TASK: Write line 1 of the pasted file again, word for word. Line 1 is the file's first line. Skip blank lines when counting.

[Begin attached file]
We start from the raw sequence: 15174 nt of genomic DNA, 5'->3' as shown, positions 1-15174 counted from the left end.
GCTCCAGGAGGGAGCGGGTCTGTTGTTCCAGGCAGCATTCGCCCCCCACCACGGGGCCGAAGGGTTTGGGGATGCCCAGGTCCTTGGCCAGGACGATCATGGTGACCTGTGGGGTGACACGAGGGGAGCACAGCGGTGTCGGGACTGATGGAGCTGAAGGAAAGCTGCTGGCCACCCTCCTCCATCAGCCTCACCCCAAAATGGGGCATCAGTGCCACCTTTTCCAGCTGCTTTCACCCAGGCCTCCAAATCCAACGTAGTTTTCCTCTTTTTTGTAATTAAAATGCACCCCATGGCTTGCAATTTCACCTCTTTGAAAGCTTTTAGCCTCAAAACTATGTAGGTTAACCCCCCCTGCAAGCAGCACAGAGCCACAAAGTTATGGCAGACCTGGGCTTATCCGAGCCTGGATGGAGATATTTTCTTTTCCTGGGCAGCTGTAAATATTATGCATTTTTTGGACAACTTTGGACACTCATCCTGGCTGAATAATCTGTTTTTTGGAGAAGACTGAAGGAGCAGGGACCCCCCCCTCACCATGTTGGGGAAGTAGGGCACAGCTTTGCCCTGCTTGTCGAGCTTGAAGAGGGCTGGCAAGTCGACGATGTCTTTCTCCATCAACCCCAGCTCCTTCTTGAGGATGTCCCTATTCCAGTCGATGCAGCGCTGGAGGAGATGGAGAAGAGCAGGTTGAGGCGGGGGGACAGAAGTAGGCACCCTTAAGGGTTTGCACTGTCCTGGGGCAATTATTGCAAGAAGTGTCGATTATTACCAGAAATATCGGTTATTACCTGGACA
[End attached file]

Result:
We start from the raw sequence: 15174 nt of genomic DNA, 5'->3' as shown, positions 1-15174 counted from the left end.